Regeneration, renewal and grand-scale construction continue apace in Britain’s second-largest city. A state-of-the-art library, gleaming shopping centre atop revitalised New St station and beautifully restored Victorian buildings are just some of the successful initiatives of its Big City Plan, following on from the striking Mailbox and Bullring shopping malls and the iconic Selfridges building’s ‘bubblewrapped’ facade. Do not miss the following attractions when here.
Library of Birmingham
Resembling a glittering stack of gift-wrapped presents, the Francine Houben–designed Library of Birmingham is an architectural triumph. The 2013-opened building features a subterranean amphitheatre, spiralling interior, viewing decks and glass elevator to the 7th-floor ‘secret garden’ with panoramic views over the city. In addition to its archives, and photography and rare-book collections (including Britain’s most important Shakespeare collection), there are gallery spaces, 160-plus computers and a cafe. The British Film Institute Mediatheque provides free access to the National Film Archive.
Barber Institute of Fine Arts
At the University of Birmingham, 3 miles south of the city centre, the Barber Institute of Fine Arts has an astonishing collection of Renaissance masterpieces; European masters, such as Rubens and Van Dyck; British greats, including Gainsborough, Reynolds and Turner; and classics from modern titans Picasso, Magritte and others. Trains run from Birmingham New St to University station, from where it’s a 10-minute walk.
The next best thing to Willy Wonka’s chocolate factory is Cadbury World, 4 miles south of Birmingham. It educates visitors about the history of cocoa and the Cadbury family, sweetening the deal with free samples, displays of chocolate-making machines and chocolate-themed attractions, including a 4D cinema with motion-sensor seats. Opening hours vary substantially; bookings are essential at peak times. Trains run from Birmingham New St to Bournville, from where it’s a signposted 10-minute walk.
National Sea Life Centre
Exotic marine creatures including otters, jellyfish, piranhas and razor-jawed hammerhead sharks swim in the Sir Norman Foster–designed National Sea Life Centre. It is suggested to pre-purchase tickets online for fast-track entry and significant discounts off walk-in rates. Talks and feedings take place regularly. Book online too for 30-minute behind-the-scenes tours offering access to otherwise out-of-bounds areas, and for one-hour tours feeding turtles, penguins or (if you’re game) sharks.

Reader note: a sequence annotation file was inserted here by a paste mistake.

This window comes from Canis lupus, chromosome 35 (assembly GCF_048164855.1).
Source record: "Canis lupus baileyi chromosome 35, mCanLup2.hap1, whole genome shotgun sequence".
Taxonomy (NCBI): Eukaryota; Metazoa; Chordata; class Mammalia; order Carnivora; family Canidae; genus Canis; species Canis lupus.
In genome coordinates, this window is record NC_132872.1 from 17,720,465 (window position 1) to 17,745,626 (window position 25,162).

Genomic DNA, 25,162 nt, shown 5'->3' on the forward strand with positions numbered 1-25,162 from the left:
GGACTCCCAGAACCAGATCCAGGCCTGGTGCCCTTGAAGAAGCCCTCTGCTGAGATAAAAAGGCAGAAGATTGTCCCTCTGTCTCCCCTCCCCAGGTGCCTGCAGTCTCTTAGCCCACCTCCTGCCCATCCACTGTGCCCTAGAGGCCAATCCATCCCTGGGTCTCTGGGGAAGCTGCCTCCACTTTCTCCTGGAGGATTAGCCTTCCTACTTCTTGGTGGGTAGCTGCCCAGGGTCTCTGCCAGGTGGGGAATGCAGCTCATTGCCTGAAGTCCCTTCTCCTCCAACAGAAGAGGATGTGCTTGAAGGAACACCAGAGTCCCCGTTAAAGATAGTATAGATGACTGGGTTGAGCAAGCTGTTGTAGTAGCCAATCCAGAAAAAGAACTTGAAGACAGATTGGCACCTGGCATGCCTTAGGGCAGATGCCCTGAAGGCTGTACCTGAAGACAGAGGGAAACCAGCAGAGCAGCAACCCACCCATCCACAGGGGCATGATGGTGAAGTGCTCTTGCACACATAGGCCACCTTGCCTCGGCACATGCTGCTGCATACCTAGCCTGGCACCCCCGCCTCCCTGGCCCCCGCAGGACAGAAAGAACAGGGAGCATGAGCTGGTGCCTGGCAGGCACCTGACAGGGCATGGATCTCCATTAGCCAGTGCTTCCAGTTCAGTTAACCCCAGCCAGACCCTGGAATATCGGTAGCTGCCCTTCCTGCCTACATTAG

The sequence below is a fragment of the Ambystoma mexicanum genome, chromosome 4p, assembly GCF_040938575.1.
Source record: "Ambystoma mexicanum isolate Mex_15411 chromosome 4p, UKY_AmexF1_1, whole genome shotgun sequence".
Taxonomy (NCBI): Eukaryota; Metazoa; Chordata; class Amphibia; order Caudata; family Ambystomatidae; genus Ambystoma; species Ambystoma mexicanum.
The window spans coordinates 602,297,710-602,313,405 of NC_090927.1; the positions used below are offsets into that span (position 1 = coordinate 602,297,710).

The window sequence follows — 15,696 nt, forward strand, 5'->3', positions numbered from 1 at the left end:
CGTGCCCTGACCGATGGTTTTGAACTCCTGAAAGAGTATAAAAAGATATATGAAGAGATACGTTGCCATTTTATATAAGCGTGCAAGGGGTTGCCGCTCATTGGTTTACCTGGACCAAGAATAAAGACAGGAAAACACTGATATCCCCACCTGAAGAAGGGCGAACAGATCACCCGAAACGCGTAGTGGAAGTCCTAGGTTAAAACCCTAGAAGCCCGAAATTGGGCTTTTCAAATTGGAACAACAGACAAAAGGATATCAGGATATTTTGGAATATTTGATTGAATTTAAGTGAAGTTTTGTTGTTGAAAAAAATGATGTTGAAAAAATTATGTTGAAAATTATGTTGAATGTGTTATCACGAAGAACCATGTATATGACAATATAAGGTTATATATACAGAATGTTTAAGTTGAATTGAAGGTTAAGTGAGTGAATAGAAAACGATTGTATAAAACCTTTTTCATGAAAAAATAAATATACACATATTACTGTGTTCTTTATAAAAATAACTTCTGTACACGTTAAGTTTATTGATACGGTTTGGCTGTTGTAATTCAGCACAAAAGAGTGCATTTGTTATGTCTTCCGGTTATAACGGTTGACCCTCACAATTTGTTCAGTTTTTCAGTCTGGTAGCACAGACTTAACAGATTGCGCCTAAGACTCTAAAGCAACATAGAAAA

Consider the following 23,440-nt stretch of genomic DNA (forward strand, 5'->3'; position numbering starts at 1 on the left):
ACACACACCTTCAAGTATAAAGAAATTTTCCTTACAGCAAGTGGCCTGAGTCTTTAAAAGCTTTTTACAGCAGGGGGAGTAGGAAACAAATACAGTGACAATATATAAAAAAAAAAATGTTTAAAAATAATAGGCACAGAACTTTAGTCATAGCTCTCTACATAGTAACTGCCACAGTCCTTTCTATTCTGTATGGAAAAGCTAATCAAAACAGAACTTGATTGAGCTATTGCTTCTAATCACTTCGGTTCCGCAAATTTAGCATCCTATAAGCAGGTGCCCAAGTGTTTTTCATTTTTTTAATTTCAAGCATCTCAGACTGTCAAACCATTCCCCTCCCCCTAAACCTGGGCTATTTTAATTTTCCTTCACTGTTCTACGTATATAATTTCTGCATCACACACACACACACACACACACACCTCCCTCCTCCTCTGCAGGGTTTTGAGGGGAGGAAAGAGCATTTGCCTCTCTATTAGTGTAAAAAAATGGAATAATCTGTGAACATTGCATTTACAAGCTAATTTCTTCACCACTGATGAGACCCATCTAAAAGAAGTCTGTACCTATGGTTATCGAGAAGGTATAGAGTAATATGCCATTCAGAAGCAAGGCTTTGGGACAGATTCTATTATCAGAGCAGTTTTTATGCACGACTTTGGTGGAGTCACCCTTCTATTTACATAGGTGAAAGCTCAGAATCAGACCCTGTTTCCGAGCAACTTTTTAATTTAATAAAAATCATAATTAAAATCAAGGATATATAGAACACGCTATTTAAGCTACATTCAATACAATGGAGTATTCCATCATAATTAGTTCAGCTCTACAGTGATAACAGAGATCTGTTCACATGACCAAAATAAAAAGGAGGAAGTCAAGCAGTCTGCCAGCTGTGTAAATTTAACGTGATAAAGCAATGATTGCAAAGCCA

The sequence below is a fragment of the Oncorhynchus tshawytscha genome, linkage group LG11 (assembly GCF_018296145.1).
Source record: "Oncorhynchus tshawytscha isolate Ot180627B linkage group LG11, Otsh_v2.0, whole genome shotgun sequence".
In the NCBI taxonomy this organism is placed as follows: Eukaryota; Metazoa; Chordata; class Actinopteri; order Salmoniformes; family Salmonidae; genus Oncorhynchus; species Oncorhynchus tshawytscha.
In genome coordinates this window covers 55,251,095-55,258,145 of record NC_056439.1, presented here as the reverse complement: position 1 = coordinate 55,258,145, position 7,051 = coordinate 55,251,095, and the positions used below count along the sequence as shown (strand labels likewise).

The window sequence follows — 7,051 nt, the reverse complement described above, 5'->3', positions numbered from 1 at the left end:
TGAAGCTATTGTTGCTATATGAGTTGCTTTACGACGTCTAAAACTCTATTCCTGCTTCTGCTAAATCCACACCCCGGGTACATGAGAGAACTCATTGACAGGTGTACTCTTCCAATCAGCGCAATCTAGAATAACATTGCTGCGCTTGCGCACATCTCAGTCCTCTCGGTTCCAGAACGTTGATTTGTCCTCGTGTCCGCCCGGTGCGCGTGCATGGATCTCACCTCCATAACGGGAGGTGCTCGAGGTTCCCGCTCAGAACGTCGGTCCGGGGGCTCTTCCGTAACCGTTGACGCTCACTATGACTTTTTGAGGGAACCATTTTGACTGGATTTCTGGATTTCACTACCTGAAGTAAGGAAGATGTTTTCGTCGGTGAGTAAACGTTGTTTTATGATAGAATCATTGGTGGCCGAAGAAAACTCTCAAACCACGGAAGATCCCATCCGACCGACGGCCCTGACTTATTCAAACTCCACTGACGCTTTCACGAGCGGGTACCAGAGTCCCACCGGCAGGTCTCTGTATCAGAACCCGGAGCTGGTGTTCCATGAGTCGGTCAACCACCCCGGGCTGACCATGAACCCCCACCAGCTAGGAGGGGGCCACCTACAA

Birmingham Museum & Art Gallery
Major Pre-Raphaelite works by Rossetti, Edward Burne-Jones and others are among the highlights of the delightful Birmingham Museum & Art Gallery’s impressive collection of ancient treasures and Victorian art. Excellent temporary exhibitions range from historical collections to emerging contemporary artists.
Just over a mile southeast of the city centre, Digbeth’s creative quarter centres on the Custard Factory, a hip art-and-design enclave set in the converted buildings of the factory that once churned out British favourite Bird’s Custard. The open-plan space is now full of artists’ galleries, quirky design boutiques, vintage-clothing outlets, one-off shops such as a skateboard specialist, and affordable, offbeat cafes and pop-up street-food stalls. Regular events include cinema screenings.
Situated 1.5 miles northwest of Birmingham’s Jewellery Quarter, Soho House is where industrialist Matthew Boulton lived from 1766 to 1809. Among the restored 18th-century chambers is the dining room where Boulton and members of the esteemed Lunar Society met to discuss their world-changing ideas during the greatest technological leap forward since the invention of the wheel. Admission is by hour-long guided tour. From Priory Queensway, take bus 74 to the Rose Hill Rd stop.
Birmingham Back to Backs
Quirky tours of this cluster of restored back-to-back terraced houses take you through four working-class homes, telling the stories of those who lived here between the 1840s and the 1970s. Book ahead by phone for the compulsory guided tour. For an even more vivid impression of what life was like here, you can book to stay in basic three-storey period cottages at 52 and 54 Inge St. Guests receive a free Back to Backs tour.
Dedicated to St Philip, this small but perfectly formed cathedral was constructed in a neoclassical style between 1709 and 1715. Pre-Raphaelite artist Edward Burne-Jones was responsible for the magnificent stained-glass windows.
Public art in Victoria Sq includes modernist sphinxes and artist Dhruva Mistry’s 1994-installed fountain, The River. Topped by a naked female figure, it’s nicknamed ‘the floozie in the Jacuzzi’ by locals. At the time of writing, the fountain taps were indefinitely switched off as leaks made it inefficient to run; feasibility studies are being carried out to determine whether it becomes a permanently dry statue instead.